Accuracy in Fiction


We just had a discussion about a few minor points of fact in Hopkinson’s Titanic.  Meanwhile, over at Heavy Medal, there is a small debate going on about the epigraph of Sy Montgomery’s Temple Grandin.  Apparently, Montgomery gives credit for a quotation to Plato, when he in all probability did not ever say it.  In the course of discussing whether this matters or not, Jonathan Hunt questioned whether the same nitpicking would be applied to a novel, to which commenter Eric replied, in part: “There can always be a reason, knowledgeable character, unreliable narrator, etc for information to be falsely stated. A fiction book even a realistic one has no need to keep every instance as true as possible.”

So my question for today is: how much does accuracy matter in fiction?  Two years ago on Heavy Medal there was a somewhat contentious debate over some issues of geography in Rita Garcia-Williams’s One Crazy Summer – she describes a hill in Berkeley where there is no hill.  You’ve lived in Berkeley, and you’re on record on this blog as stating “when I read a book that takes place in, for example, San Francisco, I’m hyper-critical of the details of setting and language.”  Is this just a pet peeve that many of us share, or is it a real criticism of a novel?  Can a novelist simply invent a world in which everything is exactly the same as our world except for an extra hill in Berkeley, or does this somehow break the contract with the reader?  Does the genre matter (historical fiction, realistic fiction, fantasy, science fiction)?  Does it matter who makes the mistake–that is, if a character in a novel states something wrong, can we simply argue that the character was wrong in the context of the novel, but if the 3rd person omniscient narrator makes the mistake, then we can criticize?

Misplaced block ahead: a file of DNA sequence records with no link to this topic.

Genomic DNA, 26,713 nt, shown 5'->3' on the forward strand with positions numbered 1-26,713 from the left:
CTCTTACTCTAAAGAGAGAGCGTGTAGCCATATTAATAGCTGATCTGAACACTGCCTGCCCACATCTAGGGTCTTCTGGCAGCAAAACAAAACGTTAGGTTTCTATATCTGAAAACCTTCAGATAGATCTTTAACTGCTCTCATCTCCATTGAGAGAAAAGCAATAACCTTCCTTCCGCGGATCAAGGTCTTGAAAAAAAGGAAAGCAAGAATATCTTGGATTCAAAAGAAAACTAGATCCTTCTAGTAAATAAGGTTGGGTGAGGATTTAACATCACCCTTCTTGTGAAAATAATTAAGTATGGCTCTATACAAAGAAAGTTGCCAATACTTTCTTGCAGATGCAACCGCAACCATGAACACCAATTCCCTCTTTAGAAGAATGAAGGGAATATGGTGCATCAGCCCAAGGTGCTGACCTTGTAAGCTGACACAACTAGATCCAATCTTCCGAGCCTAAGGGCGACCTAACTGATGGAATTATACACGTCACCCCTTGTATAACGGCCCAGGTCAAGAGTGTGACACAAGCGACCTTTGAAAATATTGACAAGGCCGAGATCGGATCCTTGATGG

Honestly, I have no idea the answer to this question.  For myself (and I would wager for a large number of readers) the answer is something like “it matters if the information in question is something that I know and care about and I notice the mistake, but it doesn’t matter if I didn’t notice it or don’t care about the information.”  But obviously, this is a completely untenable argument if we are going to have a discussion about books among numerous people, but I think it’s honestly the way most of us approach the issue.  So how do we make a determination which factual inaccuracies matter and which don’t?  Is it just anything goes as long as it’s labelled fiction, as Eric seems to be arguing?  Or does every inaccuracy count against a novel?  Or can we come up with some middle ground?

Since I’ve already used up almost 500 words just asking the question, I’m going to let you have first crack and answering it.  Good luck!

– Mark



Filed under Books

2 responses to “Accuracy in Fiction

  1. I love the way we are always talking about the same issues from different directions. I can’t wait to actually sit down with you at ALA some time and natter about books!

  2. Pingback: Pecadillo vs. Fatal Flaw « Heavy Medal: A Mock Newbery Blog

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